Ed Herman responds to internet critics, Michael Bisping on controversial win
Veteran UFC middleweight Ed Herman turned off his social media notifications in the wake of his controversial win over Mike Rodriguez at UFC Vegas 10. Irate fans not only cursed him online immediately after his comeback win, but sent messages to his wife insulting him.
“‘Your husband’s a dumb*ss, your husband’s a cheater,’” Herman told MMA Fighting.
Then, he added: “You get in the cage in fight, or come and say that sh*t to my wife’s face. She’ll kick you in the face.”
As UFC President Dana White said recently, there’s a reason Herman’s nickname is “Short Fuse.” Friends and family have advised him to look on the bright side. He gave himself one week to cool down. But he wanted to clear the air in an interview.
First, Herman said, he wasn’t looking for a way out of the fight. He wasn’t acting for the camera after referee Chris Tognoni called time in the second round for a groin shot that replays indicated was a legal knee to the body. He believes he was doing what any fighter in his situation would do. What the referee did wasn’t exactly in his control.
“I was trying to defend myself the best I could being hurt, and as a fighter, your job is to survive and continue to fight as long as you can,” he said. “When you’re hurt, you’re on autopilot.”
After taking an elbow from Rodriguez in the first round, Herman remembers only bits and pieces of the actual fight. He’s still not clear on where exactly Rodriguez’s knee landed, though he rewatched the fight once and thought the strike in question was to his body. He doesn’t remember a shift in momentum, only that they were both tired. As for a toe he stuck in the cage that appeared to provide the necessary leverage needed to reverse and submit his opponent, he said the move wasn’t intentional.
“I was moving in reaction, being half knocked out and under duress, my instincts just took over,” he said. “That’s the kind of sh*t that happens in the heat of battle.”
And that’s the tough part of this particular win. Most people will probably remember the fight for Tognoni’s apparent error rather than Herman’s comeback. It’s just what The Ultimate Fighter 3 runner-up was hoping to avoid in the latter part of his career.
Going into UFC Vegas 10, Herman had two fights canceled due to fallout from the COVID-19 pandemic; for the latter, he was offered just $10,000 of his show money for a last-second scratch. He left Las Vegas on a three-fight winning streak at age 39. He’d like a few people to remember that.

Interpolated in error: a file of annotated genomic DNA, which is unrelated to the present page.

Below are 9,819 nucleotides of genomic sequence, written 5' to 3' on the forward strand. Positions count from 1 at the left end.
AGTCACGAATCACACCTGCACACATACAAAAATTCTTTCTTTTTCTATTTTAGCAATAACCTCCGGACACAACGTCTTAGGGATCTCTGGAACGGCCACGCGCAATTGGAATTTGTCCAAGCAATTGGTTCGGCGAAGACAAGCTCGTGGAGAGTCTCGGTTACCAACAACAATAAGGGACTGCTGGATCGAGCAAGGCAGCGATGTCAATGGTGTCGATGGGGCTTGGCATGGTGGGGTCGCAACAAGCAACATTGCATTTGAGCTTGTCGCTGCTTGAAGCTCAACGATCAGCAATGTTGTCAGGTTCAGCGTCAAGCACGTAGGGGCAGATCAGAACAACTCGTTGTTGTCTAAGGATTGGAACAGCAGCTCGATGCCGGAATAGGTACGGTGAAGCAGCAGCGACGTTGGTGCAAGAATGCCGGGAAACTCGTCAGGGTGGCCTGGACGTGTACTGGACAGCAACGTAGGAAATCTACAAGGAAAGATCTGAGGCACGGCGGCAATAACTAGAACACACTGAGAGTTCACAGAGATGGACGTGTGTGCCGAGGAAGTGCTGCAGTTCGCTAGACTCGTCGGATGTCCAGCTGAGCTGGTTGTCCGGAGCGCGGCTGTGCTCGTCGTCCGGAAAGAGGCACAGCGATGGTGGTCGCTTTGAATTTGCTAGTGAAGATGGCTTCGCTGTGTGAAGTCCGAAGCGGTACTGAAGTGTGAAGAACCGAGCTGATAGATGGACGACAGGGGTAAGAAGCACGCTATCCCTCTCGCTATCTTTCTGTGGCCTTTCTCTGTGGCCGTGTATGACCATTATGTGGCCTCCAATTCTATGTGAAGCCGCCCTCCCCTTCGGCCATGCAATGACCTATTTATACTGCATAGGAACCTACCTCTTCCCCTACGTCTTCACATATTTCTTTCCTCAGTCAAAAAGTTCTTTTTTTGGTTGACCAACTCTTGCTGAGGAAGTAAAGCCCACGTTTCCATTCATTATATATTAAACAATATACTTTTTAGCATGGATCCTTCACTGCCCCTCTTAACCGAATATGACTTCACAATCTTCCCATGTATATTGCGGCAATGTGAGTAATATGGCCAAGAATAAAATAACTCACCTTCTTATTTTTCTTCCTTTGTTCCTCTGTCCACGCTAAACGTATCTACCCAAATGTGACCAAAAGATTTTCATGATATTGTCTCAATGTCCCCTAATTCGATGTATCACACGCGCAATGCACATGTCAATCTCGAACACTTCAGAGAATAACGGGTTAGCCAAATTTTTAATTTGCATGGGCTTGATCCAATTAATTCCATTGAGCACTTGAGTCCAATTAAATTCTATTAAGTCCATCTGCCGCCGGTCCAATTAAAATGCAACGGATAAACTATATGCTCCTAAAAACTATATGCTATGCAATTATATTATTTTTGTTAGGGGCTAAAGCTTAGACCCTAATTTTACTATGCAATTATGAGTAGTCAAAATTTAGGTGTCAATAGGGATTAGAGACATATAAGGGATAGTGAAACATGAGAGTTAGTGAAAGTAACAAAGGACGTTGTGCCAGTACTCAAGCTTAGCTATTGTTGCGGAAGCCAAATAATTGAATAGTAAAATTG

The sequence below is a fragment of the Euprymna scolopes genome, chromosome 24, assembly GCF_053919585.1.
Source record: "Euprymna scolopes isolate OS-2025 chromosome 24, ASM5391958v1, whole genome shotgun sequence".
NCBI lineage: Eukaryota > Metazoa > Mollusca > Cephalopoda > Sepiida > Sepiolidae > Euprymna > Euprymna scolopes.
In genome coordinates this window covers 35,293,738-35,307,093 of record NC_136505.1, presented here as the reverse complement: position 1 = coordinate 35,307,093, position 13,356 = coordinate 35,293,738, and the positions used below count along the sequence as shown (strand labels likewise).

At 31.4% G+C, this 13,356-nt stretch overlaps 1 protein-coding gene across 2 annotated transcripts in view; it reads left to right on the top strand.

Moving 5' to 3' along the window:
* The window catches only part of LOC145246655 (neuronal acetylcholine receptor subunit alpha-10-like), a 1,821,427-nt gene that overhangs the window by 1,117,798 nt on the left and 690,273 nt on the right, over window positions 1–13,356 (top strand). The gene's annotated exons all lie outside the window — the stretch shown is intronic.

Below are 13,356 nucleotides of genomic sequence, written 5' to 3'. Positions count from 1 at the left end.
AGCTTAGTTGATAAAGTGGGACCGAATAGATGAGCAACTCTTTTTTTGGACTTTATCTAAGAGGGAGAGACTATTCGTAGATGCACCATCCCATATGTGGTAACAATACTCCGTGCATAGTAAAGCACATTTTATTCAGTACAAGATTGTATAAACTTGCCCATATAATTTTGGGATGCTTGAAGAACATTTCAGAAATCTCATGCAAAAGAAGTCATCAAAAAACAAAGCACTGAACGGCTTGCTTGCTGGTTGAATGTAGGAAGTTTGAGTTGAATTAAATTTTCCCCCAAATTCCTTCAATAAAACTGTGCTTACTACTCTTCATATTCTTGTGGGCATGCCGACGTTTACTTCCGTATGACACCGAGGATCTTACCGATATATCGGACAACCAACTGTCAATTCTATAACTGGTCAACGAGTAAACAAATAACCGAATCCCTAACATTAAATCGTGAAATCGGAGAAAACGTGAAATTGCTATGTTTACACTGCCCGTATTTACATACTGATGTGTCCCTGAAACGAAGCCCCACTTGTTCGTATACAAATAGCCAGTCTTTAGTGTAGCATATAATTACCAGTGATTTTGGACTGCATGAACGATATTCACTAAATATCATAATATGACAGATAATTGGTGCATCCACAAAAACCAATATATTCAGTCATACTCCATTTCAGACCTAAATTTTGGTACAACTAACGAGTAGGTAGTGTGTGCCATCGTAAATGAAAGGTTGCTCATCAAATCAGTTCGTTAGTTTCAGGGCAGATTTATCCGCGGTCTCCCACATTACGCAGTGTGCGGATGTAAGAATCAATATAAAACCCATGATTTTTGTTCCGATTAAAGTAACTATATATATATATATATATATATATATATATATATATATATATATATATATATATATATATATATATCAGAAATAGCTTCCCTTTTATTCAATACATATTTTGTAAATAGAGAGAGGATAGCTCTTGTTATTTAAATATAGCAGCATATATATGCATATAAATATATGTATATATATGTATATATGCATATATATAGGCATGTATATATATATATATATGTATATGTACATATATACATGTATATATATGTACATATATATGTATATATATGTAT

“I feel like I just had the most epic comeback in UFC history,” he said. “I was hurt badly multiple times and was able to recover and come back and get that victory. Whether the ref gave me a break or not, who’s to say what would have happened?”
As one of the most tenured fighters in the UFC, Herman is accustomed to abuse from fans. He doesn’t expect it to extend to his family, however, or come from his colleagues.
When former middleweight champ turned commentator Michael Bisping tried to suss out what happened in a post-fight interview, Herman felt like he got thrown under the bus.
“Bisping I think is kind of a punk, because to my face, he acts like he’s my buddy, and then kind of came after me and made me look bad and talked some trash, so it’s kind of messed up,” Herman said. “If he wants to come out of retirement and throw the gloves on, we can do that.”
Herman has the same to say for fighters in his weight class who accused him of cheating, but he’ll leave names out of it for the moment.
UFC President Dana White said the call was one of the worst things he’d ever seen and paid Rodriguez his win money. He added Tognoni let Herman take far too much abuse in a barrage at the end of the second round.
“I thought Ed Herman owed that guy money or something,” White said. “Like what the f**k did Ed Herman do to this guy? Only Ed Herman could have pulled that off, cause that guy is so damn tough.”
Herman hasn’t spoken to anyone from the UFC since the controversial bout, and apart from a few post-fight words with Rodriguez, he hasn’t reached out. He appreciated Rodriguez’s message to fans not to blame him for what happened, even if many didn’t listen.
“I’m glad Mike got his win money,” Herman said. “But I’m not sorry for coming back and winning the fight. I went out there and mustered up what I had left in the tank and the heart that I have. A lot of people would have quit, as much as I was hurt a couple of times. People have to respect that.”
Herman knows he needs to make some changes in the gym to avoid taking as much damage as he did on the way to victory. He plans to heal up and may take the rest of the year off before determining his next move. He doesn’t want to be known as a punching bag with a long resume.
Herman is actually a supporter of instant replay in MMA. In his case, it might have led to a loss, or a second chance, as it did in a bout Tognoni oversaw this past Saturday that White also blasted.
But unless forced to stop, Herman will never quit in a fight.
“I’m not saying he wouldn’t have an opportunity to finish me, but I definitely would have been able to continue,” he said. “I’m going to continue if I can breathe. A lot of people fold up shop when the odds are against them. That’s why I’ve been doing this so long.”